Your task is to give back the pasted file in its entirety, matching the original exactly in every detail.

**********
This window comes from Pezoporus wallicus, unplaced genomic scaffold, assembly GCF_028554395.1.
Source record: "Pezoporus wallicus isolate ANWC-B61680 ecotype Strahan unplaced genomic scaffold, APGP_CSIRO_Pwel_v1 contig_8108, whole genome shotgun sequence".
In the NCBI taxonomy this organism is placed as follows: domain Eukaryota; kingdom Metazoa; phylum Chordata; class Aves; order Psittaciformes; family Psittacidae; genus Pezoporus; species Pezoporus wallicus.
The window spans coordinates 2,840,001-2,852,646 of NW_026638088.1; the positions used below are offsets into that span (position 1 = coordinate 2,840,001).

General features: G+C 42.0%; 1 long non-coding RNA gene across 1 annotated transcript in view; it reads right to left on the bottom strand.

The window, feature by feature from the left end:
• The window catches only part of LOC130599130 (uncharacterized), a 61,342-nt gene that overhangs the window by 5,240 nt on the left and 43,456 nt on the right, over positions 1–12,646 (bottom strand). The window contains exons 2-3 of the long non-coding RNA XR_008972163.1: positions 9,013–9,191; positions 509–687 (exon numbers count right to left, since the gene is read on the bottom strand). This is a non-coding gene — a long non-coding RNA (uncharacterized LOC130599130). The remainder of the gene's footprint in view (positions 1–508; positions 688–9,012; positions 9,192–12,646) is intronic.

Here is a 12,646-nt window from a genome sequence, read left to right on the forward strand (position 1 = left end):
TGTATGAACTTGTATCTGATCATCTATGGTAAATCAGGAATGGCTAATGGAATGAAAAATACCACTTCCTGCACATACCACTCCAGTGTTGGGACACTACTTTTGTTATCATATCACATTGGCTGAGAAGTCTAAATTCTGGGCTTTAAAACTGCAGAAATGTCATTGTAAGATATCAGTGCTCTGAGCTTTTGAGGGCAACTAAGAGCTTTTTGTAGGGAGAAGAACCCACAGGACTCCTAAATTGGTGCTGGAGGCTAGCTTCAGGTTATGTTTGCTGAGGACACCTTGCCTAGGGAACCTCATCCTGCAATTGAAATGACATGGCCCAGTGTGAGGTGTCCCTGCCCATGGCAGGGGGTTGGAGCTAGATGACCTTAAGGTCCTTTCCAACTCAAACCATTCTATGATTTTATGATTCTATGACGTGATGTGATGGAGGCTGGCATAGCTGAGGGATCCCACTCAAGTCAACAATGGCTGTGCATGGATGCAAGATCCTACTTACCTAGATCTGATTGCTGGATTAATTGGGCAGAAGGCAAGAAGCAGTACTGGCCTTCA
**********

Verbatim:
This window comes from Pezoporus wallicus, unplaced genomic scaffold, assembly GCF_028554395.1.
Source record: "Pezoporus wallicus isolate ANWC-B61680 ecotype Strahan unplaced genomic scaffold, APGP_CSIRO_Pwel_v1 contig_8108, whole genome shotgun sequence".
In the NCBI taxonomy this organism is placed as follows: domain Eukaryota; kingdom Metazoa; phylum Chordata; class Aves; order Psittaciformes; family Psittacidae; genus Pezoporus; species Pezoporus wallicus.
The window spans coordinates 2,840,001-2,852,646 of NW_026638088.1; the positions used below are offsets into that span (position 1 = coordinate 2,840,001).

General features: G+C 42.0%; 1 long non-coding RNA gene across 1 annotated transcript in view; it reads right to left on the bottom strand.

The window, feature by feature from the left end:
• The window catches only part of LOC130599130 (uncharacterized), a 61,342-nt gene that overhangs the window by 5,240 nt on the left and 43,456 nt on the right, over positions 1–12,646 (bottom strand). The window contains exons 2-3 of the long non-coding RNA XR_008972163.1: positions 9,013–9,191; positions 509–687 (exon numbers count right to left, since the gene is read on the bottom strand). This is a non-coding gene — a long non-coding RNA (uncharacterized LOC130599130). The remainder of the gene's footprint in view (positions 1–508; positions 688–9,012; positions 9,192–12,646) is intronic.

Here is a 12,646-nt window from a genome sequence, read left to right on the forward strand (position 1 = left end):
TGTATGAACTTGTATCTGATCATCTATGGTAAATCAGGAATGGCTAATGGAATGAAAAATACCACTTCCTGCACATACCACTCCAGTGTTGGGACACTACTTTTGTTATCATATCACATTGGCTGAGAAGTCTAAATTCTGGGCTTTAAAACTGCAGAAATGTCATTGTAAGATATCAGTGCTCTGAGCTTTTGAGGGCAACTAAGAGCTTTTTGTAGGGAGAAGAACCCACAGGACTCCTAAATTGGTGCTGGAGGCTAGCTTCAGGTTATGTTTGCTGAGGACACCTTGCCTAGGGAACCTCATCCTGCAATTGAAATGACATGGCCCAGTGTGAGGTGTCCCTGCCCATGGCAGGGGGTTGGAGCTAGATGACCTTAAGGTCCTTTCCAACTCAAACCATTCTATGATTTTATGATTCTATGACGTGATGTGATGGAGGCTGGCATAGCTGAGGGATCCCACTCAAGTCAACAATGGCTGTGCATGGATGCAAGATCCTACTTACCTAGATCTGATTGCTGGATTAATTGGGCAGAAGGCAAGAAGCAGTACTGGCCTTCA